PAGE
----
Covering contemporary design in architecture, fashion, graphic design and product design, the Design Museum won the European Museum of the Year Award in 2018. After moving from the South bank of the River Thames to its new site in Kensington in 2016, the Museum has gone from strength to strength and really highlights how ‘design can be humanities best friend.’
Kensington Palace is currently a working Royal Palace with several members of the Royal Family living on or near the site. It has been home to the Royal family for 300 years and was the birthplace of Queen Victoria. Enjoy a tour round the palace and a visit to the Royal Courtyard.
Located in Hyde Park, The Serpentine Galleries hosts a range of indoor and outdoor exhibitions. If you are in London over summer, don’t miss a trip on the lake as well as round the gallery!
Natural History Museum:
Interested in geology, space, dinosaurs, fossils and all things natural and historical? The Natural History Museum is the one for you! Housed in one of London’s most beautiful buildings, the Hintz Hall has been home to Dippy the Dinosaur and more recently Hope the Blue Whale as well as numerous other smaller fossils. The Natural History Museum collection contains artifacts from the Jurassic period but links them up to the modern day with the annual Wildlife Photographer of The Year Competition. If you love history and science, this museum is the perfect blend of both!
Victoria and Albert Museum
Originally combined with the Science Museum, the Victoria and Albert Museum split into a separate museum covering art, fashion and design. With over 2.3 million antiques and modern pieces, the museum is home to fashion, photography, sculpture and jewellery from across the globe. Entrance to the main exhibition is free but the museum also hosts infamous paid exhibitions for example, Christian Dior: Designer of Dreams and Alexander McQueen: Savage Beauty.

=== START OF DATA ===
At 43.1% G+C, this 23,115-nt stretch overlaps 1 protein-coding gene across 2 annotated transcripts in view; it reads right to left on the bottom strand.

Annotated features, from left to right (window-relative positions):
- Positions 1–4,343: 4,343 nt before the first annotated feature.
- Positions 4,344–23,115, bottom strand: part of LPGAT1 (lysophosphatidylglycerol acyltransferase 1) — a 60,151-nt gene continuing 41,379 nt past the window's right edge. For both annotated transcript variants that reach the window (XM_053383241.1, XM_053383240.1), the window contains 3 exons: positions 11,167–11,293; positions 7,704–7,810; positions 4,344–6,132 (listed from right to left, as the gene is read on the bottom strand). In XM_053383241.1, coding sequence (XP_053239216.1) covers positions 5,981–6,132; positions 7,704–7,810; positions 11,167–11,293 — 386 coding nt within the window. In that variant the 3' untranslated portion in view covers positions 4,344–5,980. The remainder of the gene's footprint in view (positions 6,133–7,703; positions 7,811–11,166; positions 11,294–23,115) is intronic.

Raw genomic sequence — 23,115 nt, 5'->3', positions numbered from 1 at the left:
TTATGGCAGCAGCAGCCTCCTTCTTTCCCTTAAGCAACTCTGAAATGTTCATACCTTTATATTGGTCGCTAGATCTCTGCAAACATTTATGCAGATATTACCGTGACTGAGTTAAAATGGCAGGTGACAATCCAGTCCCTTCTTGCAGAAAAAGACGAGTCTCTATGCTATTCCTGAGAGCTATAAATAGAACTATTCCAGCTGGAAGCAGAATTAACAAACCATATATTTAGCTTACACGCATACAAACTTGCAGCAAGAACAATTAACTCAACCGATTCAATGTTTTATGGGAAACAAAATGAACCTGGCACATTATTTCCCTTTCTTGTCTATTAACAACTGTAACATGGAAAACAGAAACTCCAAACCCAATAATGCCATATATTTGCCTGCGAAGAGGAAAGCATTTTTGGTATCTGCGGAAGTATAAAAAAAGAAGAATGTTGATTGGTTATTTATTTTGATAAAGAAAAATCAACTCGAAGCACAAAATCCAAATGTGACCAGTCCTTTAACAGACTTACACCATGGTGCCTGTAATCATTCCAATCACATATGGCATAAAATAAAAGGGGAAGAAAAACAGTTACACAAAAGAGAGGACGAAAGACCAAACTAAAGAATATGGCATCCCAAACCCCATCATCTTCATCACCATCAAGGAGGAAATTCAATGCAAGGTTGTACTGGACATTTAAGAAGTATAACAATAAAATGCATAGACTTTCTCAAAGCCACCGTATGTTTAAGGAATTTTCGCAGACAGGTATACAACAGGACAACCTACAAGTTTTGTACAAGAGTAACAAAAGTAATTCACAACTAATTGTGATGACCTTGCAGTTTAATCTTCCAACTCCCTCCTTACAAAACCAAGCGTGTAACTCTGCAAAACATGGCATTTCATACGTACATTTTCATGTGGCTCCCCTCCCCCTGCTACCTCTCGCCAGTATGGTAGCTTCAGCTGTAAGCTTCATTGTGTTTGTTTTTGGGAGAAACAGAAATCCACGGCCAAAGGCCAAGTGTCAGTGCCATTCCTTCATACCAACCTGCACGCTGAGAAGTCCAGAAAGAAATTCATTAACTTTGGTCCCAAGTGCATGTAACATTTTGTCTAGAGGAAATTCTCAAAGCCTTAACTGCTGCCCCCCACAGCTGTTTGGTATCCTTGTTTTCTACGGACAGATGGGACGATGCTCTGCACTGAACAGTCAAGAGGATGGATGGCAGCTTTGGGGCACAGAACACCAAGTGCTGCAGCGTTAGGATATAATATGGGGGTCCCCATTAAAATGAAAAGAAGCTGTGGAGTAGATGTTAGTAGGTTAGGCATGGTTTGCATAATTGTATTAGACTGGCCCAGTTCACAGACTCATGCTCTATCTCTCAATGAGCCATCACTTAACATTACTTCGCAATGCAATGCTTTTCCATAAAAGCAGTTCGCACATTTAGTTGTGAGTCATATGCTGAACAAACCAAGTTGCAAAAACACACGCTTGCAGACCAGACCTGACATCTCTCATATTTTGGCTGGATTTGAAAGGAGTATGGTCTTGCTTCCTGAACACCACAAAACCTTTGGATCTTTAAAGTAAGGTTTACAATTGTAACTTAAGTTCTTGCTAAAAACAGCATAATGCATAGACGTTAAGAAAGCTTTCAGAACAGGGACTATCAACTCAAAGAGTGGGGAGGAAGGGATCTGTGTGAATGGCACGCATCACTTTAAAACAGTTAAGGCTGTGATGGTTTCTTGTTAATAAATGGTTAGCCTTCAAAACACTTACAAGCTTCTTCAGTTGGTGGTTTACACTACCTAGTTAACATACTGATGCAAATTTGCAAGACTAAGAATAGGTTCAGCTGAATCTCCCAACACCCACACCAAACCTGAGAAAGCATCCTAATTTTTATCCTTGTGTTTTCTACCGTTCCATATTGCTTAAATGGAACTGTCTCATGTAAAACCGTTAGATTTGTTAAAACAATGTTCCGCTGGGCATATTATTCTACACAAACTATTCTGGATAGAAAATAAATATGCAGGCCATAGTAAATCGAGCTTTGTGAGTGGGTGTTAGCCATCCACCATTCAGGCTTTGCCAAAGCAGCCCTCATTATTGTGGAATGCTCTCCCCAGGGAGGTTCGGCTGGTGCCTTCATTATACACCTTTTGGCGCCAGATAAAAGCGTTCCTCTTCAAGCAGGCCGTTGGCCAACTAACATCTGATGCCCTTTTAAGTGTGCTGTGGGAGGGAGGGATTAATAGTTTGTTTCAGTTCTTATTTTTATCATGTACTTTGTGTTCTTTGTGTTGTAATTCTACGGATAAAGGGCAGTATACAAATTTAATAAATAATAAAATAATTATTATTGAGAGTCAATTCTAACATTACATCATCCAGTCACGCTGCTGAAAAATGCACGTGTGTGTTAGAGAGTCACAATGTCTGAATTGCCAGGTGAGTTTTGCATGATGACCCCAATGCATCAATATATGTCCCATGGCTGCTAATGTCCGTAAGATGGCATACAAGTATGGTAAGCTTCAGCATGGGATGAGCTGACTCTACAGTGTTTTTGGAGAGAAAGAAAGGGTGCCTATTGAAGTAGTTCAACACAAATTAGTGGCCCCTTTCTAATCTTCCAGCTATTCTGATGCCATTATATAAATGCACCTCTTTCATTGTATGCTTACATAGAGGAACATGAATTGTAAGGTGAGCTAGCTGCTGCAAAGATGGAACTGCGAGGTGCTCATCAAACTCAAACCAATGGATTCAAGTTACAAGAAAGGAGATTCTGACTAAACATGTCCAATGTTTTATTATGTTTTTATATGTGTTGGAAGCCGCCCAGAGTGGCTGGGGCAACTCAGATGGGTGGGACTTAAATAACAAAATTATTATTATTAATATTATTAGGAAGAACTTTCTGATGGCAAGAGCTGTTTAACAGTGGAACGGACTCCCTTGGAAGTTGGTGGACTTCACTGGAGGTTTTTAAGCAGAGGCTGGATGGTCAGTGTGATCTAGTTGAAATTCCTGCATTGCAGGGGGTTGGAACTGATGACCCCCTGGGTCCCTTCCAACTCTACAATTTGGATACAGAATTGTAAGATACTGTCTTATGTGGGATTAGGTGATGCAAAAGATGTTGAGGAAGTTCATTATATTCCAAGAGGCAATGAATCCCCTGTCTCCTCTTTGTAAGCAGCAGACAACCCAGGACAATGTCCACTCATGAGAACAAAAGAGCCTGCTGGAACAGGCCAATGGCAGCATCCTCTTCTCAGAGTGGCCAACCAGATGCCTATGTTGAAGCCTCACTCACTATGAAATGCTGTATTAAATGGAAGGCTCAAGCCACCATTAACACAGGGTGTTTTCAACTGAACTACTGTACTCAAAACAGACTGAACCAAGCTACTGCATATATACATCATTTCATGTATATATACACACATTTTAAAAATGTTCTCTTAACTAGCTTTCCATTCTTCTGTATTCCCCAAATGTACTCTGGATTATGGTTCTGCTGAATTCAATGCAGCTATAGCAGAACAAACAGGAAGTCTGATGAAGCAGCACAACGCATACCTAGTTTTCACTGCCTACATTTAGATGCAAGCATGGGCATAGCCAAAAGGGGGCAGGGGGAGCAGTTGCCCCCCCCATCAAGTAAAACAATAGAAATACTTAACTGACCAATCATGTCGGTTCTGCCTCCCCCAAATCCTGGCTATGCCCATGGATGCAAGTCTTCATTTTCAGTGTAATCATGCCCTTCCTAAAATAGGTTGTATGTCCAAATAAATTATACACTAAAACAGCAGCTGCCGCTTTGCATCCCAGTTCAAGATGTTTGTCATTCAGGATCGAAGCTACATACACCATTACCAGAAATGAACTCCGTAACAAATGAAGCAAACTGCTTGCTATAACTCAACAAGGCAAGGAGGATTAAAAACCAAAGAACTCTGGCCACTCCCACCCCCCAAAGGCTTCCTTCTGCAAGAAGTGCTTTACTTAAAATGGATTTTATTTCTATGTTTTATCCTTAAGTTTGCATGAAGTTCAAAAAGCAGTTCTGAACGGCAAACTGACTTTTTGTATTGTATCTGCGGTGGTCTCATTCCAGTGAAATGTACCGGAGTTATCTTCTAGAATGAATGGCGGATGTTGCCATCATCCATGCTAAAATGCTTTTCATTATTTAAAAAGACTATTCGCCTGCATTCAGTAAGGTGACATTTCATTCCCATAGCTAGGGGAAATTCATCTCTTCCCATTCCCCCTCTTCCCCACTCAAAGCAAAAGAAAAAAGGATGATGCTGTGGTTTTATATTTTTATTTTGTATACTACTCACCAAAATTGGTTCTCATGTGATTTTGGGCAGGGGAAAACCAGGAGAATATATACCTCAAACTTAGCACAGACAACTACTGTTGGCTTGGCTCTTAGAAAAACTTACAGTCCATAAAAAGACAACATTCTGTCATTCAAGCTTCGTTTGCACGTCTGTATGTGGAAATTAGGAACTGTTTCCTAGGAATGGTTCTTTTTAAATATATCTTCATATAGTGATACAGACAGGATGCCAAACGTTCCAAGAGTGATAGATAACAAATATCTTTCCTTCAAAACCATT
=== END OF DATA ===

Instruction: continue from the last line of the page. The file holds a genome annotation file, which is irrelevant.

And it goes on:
Buckingham Palace is home to The Queen of England and the administrative headquarters of the monarchy in the UK. For 10 weeks in summer, the Palace is open to visitors for them to explore the State Rooms and other special exhibitions. Within the gardens, there is a cafe serving light refreshments including tea, coffee, sandwiches and cake.
Tower of London
Officially named Her Majesty’s Royal Palace and Fortress of The Tower of London, this castle is home to the Crown Jewels, the infamous Yeoman Wardens and the ravens. Legend has it that when the ravens leave the Tower, the Kingdom will fall. Located on the North Side of the River Thames, many historical prisoners were kept at the Tower and the Tower still holds an extensive armoury.
One of London’s major museums, the Science Museum covers all things science – from steam engines to rockets to medical dioramas. With 5 floors, there are 1,000s of objects on display – although the Science Museum actually holds over 300,000 in its archives. Located on Exhibition Road opposite the Victoria & Albert Museum, the two museums split in the early 20th Century and cover very different genres. Entrance to the main museum is free but some special exhibitions have an additional charge.
Hidden away behind the hustle and bustle of Oxford Street lies the Wallace Collection. Displaying 18th and 19th Century Works collected by the first four Marquesses of Hertford and Sir Richard Wallace, the Collection was bequeathed to the nation by Lady Wallace in1897. Today the Collection holds over 5,000 objects and is best known for its 18th Century French paintings.
After a beautiful day outdoors? Why not head to Kew Gardens (part of the Royal Botanic Gardens) and enjoy one of the largest and most diverse plant collections in the world. If you don’t fancy a picnic on your stroll, Kew has several cafes each offering afternoon tea and an excellent selection of food. Located only 30 minutes from the centre of London and tickets start from £13.95 for adults (free entrance for Members of Kew).
Visit the children’s garden and your young ones will be able to run, jump and play whilst learning about the different elements that plants need for survival. All sessions are 90 minutes and booking is now open online.
A Coronation Church since 1066 and a UNESCO World Heritage Site, Westminster Abbey hosts daily services as well as allowing tourists (and Londoners!) to explore outside of service hours. Guided tours operate daily and are one of the best ways to see the Abbey.
Due to their small nature, the Galleries have timed admission slots so do book ahead – especially at peak times!